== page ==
Experts Warn Termites Still Thrive In Dry Weather

Decrease in Termite Swarms Has Homeowners Mistakenly Dropping Their Guard

ATLANTA, April 11, 2008 – The arrival of warmer spring weather typically announces the return of swarming termites in and around homes in the United States. However, according to termite experts from pest control leader Orkin, Inc. and the Consumer Education Council on Termites, recent dry weather patterns have led to a decline in the number of termite swarms. Unfortunately for homeowners, a decrease in swarms does not imply that termites are less active – it simply means their infestations are less visible.

“Over the past few years, researchers have discovered a correlation between termite activity in the upper layers of soil and rainfall,” said Brian T. Forschler, Ph.D., University of Georgia, and member of the Consumer Education Council on Termites, a group comprised of several of the top termite experts in the U.S. “Particularly after a drought, such as the one we experienced last year in the Southeast, termites begin to search deeper in the water table for moisture, which means they might not be seen as frequently aboveground.”

The movement of termite colonies further underground could create problems for unsuspecting homeowners, who may not be able to detect an infestation without seeing a swarm.

“Swarms have typically been one of the most visible signs of termite activity in and around the home,” said Ron Harrison, Ph.D., director of training and Orkin’s Training Center in Atlanta. “With drier conditions, this warning sign has become less common, making the precautions homeowners take to prevent and control termites even more important.”

Harrison recommends homeowners partner with their termite specialist to complete regular, thorough inspections of the home to determine if termites are active, monitor for warning signs of an infestation and identify conditions conducive to termite activity. Well-trained termite specialists can detect hidden colonies and less visible warning signs, including termite mud tubes and termite-damaged wood, as well as determine a termite colony’s approximate size and location.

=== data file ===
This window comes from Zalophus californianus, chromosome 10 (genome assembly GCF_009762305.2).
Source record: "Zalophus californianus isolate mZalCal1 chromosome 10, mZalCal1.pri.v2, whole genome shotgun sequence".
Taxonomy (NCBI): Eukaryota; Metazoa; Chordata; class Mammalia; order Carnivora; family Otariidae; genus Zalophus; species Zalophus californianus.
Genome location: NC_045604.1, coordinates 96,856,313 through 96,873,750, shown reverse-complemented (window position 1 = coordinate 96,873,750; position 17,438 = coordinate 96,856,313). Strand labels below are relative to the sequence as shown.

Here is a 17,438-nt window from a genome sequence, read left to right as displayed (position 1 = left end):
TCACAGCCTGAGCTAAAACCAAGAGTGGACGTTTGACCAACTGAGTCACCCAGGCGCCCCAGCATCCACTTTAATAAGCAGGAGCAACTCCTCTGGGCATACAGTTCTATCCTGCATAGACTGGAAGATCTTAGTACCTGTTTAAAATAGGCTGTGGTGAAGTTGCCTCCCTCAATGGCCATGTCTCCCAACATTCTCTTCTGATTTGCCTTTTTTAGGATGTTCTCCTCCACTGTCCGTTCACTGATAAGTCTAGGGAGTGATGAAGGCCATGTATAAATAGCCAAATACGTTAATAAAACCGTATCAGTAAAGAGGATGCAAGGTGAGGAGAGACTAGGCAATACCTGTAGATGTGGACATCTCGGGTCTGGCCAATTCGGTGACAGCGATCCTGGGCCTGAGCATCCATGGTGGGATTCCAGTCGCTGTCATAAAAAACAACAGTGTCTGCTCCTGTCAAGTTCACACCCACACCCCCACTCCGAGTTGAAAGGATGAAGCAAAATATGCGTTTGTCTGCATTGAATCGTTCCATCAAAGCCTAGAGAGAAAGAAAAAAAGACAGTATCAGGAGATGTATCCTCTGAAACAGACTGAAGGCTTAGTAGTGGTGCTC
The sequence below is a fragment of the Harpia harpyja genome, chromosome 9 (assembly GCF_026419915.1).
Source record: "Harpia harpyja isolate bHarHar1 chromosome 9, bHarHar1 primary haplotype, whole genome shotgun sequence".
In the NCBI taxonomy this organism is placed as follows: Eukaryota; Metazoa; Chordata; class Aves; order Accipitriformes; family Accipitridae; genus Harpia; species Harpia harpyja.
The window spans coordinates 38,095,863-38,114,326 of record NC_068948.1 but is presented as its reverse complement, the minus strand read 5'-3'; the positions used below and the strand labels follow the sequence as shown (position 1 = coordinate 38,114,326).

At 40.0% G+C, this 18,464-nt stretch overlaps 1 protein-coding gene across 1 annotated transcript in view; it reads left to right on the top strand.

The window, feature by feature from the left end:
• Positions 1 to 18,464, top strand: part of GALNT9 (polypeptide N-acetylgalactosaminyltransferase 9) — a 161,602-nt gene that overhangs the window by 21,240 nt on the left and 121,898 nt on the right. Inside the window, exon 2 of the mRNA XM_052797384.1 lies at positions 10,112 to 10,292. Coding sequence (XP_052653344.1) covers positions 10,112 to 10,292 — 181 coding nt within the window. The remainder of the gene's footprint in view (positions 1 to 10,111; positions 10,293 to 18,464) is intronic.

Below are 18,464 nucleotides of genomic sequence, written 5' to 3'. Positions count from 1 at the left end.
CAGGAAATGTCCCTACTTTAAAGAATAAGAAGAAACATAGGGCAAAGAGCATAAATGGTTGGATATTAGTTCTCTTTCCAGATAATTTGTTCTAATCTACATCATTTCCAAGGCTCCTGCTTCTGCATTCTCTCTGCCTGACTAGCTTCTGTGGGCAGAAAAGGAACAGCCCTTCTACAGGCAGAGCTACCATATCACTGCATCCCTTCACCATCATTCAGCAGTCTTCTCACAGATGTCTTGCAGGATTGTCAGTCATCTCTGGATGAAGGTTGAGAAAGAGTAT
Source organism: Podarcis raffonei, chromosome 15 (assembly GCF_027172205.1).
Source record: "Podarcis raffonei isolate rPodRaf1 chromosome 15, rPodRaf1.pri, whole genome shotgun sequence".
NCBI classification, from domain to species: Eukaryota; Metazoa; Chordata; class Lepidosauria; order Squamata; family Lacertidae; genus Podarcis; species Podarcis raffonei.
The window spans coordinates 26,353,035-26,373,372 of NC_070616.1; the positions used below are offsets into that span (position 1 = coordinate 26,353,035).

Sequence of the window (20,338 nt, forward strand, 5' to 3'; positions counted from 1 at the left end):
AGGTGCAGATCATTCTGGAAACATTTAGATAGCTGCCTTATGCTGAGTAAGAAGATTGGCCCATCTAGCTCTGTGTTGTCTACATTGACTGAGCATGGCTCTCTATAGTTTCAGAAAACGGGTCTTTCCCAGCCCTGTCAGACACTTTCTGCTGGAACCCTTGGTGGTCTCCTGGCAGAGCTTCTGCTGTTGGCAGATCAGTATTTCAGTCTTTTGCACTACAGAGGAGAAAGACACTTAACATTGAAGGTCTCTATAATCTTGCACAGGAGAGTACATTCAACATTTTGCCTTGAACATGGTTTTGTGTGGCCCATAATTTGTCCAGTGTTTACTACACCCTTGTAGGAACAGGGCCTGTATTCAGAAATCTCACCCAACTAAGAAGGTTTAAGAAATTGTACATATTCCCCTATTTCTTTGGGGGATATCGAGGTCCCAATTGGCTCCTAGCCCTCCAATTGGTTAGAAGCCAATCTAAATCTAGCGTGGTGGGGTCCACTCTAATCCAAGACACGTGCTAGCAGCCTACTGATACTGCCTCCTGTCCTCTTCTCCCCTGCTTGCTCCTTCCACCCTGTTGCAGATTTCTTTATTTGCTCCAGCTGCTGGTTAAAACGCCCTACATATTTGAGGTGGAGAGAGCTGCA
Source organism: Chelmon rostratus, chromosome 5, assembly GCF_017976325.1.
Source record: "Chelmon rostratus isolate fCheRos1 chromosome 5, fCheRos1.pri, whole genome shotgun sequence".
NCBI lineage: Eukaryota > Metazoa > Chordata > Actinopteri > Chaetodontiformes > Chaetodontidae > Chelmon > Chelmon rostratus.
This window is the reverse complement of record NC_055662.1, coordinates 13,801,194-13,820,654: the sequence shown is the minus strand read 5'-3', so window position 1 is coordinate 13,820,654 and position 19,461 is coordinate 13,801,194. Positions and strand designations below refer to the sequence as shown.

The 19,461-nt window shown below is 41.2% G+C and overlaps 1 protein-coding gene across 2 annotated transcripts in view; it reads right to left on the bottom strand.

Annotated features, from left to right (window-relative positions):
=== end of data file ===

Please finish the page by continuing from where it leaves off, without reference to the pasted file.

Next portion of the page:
Homeowners can also visit www.Termites101.org for more information on how to partner with their termite specialist to identify, treat, control and prevent termites. This educational, interactive Web site — created through a partnership between Orkin and the Consumer Education Council on Termites — offers images, videos and unique expert articles designed to explain termite warning signs, hot spots, prevention and treatment. Homeowners with questions can email an expert or submit comments to the site’s TermiteTalk(tm) blog.

About Orkin, Inc.

Founded in 1901, Atlanta-based Orkin, Inc. is an industry leader in essential pest control services and protection against termite damage, rodents and insects in the United States, Canada, Mexico, Central America, the Middle East, the Caribbean and Asia. With more than 400 locations, Orkin’s almost 8,000 employees serve approximately 1.7 million customers. The company serves homeowners and numerous industries including food and beverage processing, foodservice, hospitality, healthcare, retail, warehousing, property/facilities management, schools and institutions. Learn more about Orkin on our website at www.orkin.com. Orkin is a wholly owned subsidiary of Rollins, Inc. (NYSE: ROL).